Karachi-based DJ, audio engineer and producer Bilal Khan aka Rudoh is a wizard who combines his influences of hip-hop, LA Beats, House, Soul and Jazz to spin lush soundscapes with “squelchy” bass lines and heavy polyrhythms. India hosts him next week, as he performs at the Magnetic Fields Festival in Alsisar, Rajasthan. Excerpts from an interview:
What was it like growing up in Karachi in the ’90s? How did you get into music?
Growing up in Karachi has always been quite the trip. I’ve had some terrible experiences here, but it’s still home. I grew up in a very South Asian family setting. Dad has always been working and mum’s been a housewife. My childhood mostly consisted of playing video games and watching anime. I was 17 when I started hanging out with some friends who were in a band called Mole. I had no inclination towards music till I met these guys but soon I was playing drums for the band. Karachi has never had much going on, it has always been about being at other people’s houses chilling, or making music.
Which was the first piece of music that really made an impact on you? How did your moniker come about? And because you’re South Asian, how did your parents react to your decision?
LA-based producer Daedelus’s 2006 album Denies the Day’s Demise is what got me into learning how to produce. The moment I heard it, I was thinking “how did he make that? I need to figure it out”. I remember going to my friend Nawksh to learn how to use a DAW (digital audio workstation) and I’ve never looked back.
My moniker has a strange story. As a child, I played a lot of ludo and for some reason I had really good luck in it. I’ve rarely lost in ludo, so I started calling myself Ludoh and that became Rudoh, maybe because of my undying passion for anime.
I decided to go to the School of Audio Engineering (SAE) in London for a degree in audio engineering around 2011. Around that time I thought of making music a bit seriously. My parents have always been hard on me, but they’ve grown to accept it and understand it. But sometimes I’ll hear a lecture about how I should’ve done my BBA.
How would you describe your sound? Who were your early influences and who are your influences now?
I’m a huge fan of beats coming from Los Angeles, especially Brainfeeder and Soulection. During my time in London, I got into the bass music there, so now I’m always trying to combine these two influences. After my recent trip to Berlin, I’ve been getting into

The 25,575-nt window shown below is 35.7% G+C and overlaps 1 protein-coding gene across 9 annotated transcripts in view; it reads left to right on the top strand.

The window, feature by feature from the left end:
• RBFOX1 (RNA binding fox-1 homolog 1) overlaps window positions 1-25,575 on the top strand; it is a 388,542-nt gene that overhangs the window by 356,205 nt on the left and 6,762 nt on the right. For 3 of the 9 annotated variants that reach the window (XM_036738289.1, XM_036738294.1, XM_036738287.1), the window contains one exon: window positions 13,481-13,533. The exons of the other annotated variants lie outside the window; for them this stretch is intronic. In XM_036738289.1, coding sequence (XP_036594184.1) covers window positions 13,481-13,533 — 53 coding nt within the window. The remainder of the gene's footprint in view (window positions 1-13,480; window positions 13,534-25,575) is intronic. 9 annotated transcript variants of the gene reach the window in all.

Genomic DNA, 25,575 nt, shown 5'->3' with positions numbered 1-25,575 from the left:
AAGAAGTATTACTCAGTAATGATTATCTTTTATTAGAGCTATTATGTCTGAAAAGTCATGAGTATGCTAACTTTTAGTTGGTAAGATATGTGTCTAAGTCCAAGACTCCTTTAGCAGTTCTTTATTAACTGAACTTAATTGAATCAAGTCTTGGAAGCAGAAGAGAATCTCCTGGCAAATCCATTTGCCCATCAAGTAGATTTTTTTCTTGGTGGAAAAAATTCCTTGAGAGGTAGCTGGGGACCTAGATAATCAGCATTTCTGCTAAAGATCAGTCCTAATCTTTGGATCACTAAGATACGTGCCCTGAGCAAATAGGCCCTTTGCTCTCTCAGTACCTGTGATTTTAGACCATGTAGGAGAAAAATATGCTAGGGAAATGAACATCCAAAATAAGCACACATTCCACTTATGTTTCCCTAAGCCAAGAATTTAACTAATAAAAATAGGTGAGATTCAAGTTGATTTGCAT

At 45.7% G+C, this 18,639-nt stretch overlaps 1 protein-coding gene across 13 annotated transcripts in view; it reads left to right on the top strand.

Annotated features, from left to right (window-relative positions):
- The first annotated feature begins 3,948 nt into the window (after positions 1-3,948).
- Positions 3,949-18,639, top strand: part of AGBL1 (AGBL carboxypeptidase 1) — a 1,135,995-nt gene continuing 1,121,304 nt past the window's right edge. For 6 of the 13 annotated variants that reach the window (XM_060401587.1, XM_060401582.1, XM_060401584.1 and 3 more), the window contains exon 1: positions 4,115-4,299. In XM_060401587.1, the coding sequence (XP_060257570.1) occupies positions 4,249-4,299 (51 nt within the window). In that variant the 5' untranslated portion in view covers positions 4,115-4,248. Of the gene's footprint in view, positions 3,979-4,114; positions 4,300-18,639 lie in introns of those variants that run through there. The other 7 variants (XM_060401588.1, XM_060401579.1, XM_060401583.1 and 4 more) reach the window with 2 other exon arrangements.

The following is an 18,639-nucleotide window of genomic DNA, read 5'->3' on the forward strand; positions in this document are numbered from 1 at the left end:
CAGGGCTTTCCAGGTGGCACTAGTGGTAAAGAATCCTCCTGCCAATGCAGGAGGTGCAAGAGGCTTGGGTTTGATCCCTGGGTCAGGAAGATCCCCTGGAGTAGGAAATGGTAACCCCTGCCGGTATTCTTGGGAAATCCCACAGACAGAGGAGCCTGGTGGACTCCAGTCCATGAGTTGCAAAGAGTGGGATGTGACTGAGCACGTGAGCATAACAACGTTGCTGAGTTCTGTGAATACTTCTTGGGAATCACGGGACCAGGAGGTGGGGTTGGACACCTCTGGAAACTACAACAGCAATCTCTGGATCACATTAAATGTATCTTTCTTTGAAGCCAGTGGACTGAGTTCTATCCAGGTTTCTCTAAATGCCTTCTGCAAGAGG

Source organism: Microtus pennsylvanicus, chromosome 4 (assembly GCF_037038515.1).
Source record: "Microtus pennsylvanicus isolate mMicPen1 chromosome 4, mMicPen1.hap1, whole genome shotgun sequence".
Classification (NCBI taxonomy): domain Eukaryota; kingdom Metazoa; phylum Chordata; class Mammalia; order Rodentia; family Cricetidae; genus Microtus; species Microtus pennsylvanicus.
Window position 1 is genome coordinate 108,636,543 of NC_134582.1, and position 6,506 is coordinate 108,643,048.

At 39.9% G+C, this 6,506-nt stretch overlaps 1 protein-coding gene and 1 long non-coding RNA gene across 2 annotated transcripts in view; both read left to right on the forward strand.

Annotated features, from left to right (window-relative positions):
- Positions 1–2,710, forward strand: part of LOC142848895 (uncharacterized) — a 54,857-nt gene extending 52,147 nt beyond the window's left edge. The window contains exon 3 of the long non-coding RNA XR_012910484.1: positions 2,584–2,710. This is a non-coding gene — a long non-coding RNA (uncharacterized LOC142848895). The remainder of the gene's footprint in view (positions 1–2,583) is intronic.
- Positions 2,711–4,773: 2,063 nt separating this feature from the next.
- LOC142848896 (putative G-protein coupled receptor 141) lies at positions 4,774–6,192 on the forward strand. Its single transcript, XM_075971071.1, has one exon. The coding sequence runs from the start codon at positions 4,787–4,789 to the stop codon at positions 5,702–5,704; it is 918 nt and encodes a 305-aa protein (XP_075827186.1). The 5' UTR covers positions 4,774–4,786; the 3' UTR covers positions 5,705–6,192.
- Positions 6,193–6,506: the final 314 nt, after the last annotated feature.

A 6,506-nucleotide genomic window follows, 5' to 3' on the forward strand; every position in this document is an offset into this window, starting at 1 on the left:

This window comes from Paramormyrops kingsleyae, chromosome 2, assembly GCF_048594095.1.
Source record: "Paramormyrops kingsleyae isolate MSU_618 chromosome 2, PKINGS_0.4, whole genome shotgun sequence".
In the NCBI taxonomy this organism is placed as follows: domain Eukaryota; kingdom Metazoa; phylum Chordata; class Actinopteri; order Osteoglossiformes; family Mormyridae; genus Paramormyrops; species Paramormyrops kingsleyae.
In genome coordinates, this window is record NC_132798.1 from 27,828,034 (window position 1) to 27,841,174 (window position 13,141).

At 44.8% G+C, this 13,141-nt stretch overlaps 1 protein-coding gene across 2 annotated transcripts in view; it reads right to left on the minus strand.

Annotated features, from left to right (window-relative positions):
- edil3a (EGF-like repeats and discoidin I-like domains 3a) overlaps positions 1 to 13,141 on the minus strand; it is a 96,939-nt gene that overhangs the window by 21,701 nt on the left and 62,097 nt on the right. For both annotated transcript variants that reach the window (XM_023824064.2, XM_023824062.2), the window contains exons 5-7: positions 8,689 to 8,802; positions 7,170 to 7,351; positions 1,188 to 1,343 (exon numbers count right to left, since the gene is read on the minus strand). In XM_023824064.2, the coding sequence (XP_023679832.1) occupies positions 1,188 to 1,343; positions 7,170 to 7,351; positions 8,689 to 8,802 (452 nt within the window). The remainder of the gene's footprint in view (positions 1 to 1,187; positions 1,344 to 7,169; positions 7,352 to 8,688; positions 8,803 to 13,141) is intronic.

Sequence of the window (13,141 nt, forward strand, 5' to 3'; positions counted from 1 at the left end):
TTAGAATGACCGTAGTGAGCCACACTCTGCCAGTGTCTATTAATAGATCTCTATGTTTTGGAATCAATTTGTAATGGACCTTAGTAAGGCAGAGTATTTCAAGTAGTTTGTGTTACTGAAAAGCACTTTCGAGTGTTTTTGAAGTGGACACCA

techno and house, I’ve always liked that stuff but never thought of producing it.
You did a thesis on projection mapping and visual synchronisation at SAE. How do you intend to use it? Is it a part of your performances?
Yes, I programmed something to trigger randomised visuals through MIDI files. At that time I was trying to figure out an audio/visual set. I really wanted to use it for live performances but some things didn’t go as planned. I programmed something similar for an art exhibition called Dreamscapes and it’s happening in Karachi this month.
Will this be your first time in India? Are there any Indian DJs and producers or vocalists you would like to collaborate with?
I have some relatives in India, so I’ve had the chance to visit. My last memory of the place was being very sick and being driven to Lucknow or maybe it was somewhere else. I remember going through this one stretch with a lot of woods and monkeys chilling out, and I was lying in the back of a jeep and just remember gazing at monkeys through the window. I can’t wait for Magnetic Fields, I’m actually looking forward to working with SOULSPACE and When Pandas Attack (both Delhi-based producers). I’ve been in touch with these guys for a while and I’m digging the stuff they put out. Pandas and I’ve been talking about collaborating, and the festival sounds like the perfect opportunity to exchange some loops.
The Magnetic Fields Festival at Alsisar Mahal is from December 12-14. Tickets for three days cost Rs 5,000. Contact: email@example.com